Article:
Friday, October 16, 2009

Date Night with David

Tonight I took David to see our local congregation's production of Joseph and the Technicolor Dreamcoat. They did a fabulous job and I laughed so hard!

After the play, I took David and his friend, Parker Casper, out for chocolate fondue. It was really fun! They are both such good boys!

Thursday, October 15, 2009

Wanna Adopt a Duck?


If your reading this, you probably also received an email from me today asking for money. I wish I could have visited everyone in person to ask for help, but time doesn't allow for that luxury. If you didn't happen to receive an email from me, then consider this your invitation to help. I hope you'll consider adopting a duck.

We have been very blessed to have the help of 4 amazing therapists. Brighton Center currently provides us with Vision Therapy, Occupational Therapy, and Physical Therapy, and next week we'll be starting Speech Therapy. I can't imagine not having the help of these ladies. They work hard each week to strengthen and encourage Ryan, and they have supported and uplifted me.

Now each of you can help make it possible for them to continue helping Ryan, and about 1400 other children.

Brighton Center, the non-profit organization that provides free therapy for Ryan 2-3 times each week (and helps about 1400 other kids) is having a fund raiser next Saturday, October 24th, their 3rd Annual Duck Race & Family Festival. While I’d love to have you join us at the festival, what I’d really appreciate is your money. Would you be willing to adopt a duck, or oodles of ducks?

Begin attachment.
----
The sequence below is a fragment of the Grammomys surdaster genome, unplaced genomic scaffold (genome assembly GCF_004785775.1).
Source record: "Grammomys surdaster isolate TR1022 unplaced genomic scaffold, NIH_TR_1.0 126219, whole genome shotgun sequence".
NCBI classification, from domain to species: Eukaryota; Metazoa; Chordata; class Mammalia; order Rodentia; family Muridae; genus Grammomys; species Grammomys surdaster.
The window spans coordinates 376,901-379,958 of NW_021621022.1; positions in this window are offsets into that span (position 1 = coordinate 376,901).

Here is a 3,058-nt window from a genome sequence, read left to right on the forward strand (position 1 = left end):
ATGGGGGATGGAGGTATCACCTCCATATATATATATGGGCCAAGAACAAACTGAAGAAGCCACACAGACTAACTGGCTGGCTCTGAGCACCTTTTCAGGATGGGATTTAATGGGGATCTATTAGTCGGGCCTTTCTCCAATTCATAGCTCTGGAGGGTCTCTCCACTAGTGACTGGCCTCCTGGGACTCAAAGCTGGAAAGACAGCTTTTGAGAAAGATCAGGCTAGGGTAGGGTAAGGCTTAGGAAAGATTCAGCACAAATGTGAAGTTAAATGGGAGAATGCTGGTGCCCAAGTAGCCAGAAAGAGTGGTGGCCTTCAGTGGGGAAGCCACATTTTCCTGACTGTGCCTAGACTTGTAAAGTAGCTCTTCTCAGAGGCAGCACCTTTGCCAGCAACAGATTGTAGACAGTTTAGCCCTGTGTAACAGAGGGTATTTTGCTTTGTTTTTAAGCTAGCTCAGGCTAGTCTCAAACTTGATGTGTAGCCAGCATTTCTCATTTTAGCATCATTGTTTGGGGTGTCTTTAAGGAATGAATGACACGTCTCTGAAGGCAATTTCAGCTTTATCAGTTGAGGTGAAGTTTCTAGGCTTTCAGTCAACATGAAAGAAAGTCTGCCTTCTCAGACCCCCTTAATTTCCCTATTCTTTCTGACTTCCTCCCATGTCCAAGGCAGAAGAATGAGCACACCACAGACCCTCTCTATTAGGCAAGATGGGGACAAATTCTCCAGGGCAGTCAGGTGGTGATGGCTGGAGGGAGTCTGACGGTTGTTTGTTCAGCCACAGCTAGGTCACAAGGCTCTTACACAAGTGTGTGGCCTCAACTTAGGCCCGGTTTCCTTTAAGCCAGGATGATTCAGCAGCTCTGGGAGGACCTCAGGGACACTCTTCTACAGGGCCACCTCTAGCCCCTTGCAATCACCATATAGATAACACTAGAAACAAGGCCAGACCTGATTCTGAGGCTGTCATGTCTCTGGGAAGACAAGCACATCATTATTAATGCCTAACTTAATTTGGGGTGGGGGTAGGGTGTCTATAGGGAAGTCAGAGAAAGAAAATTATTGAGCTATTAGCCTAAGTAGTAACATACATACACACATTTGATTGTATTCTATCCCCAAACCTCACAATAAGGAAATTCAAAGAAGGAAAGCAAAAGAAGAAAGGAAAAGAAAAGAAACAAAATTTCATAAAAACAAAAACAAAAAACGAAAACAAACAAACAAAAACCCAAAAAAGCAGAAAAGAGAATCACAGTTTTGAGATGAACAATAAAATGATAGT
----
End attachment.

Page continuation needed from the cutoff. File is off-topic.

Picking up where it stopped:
Here are the details:

You can adopt:
a lone duck for $5
a family of 5 ducks for $20
a flock of 12 ducks for $50
or oodles of (27) ducks for $100

Your little yellow duck(s) will then be placed in the river for a race. Each duck is numbered and the first 5 ducks to finish the race will win a prize. Plus, there is also a chance to win $50,000.* The top 5 finishers will received guaranteed prizes with a combined value of $1,000. Your attendance is not required to win.

If you’re interested in watching the race and joining the fun, we’ll be at the Kohler Pavilion at Brackenridge Park on Saturday, October 24th from 10-11.30 am. All attendees will receive food, one raffle ticket, and some family-friendly fun.

If you’re willing to help me out in raising money for these great people who have been so helpful to Ryan, send me an email or call me and let me know what you can do.

There are 3 ways to pay:

1. You can mail a check (written out to Brighton Center). Call me if you need my address.

2. You can pay me cash. Let me know and I’ll pick it up from you.

3. You can pay by debit/credit card. Let me know that’s what you want, and I’ll call you to get your information. Please for your security, do NOT send it via email.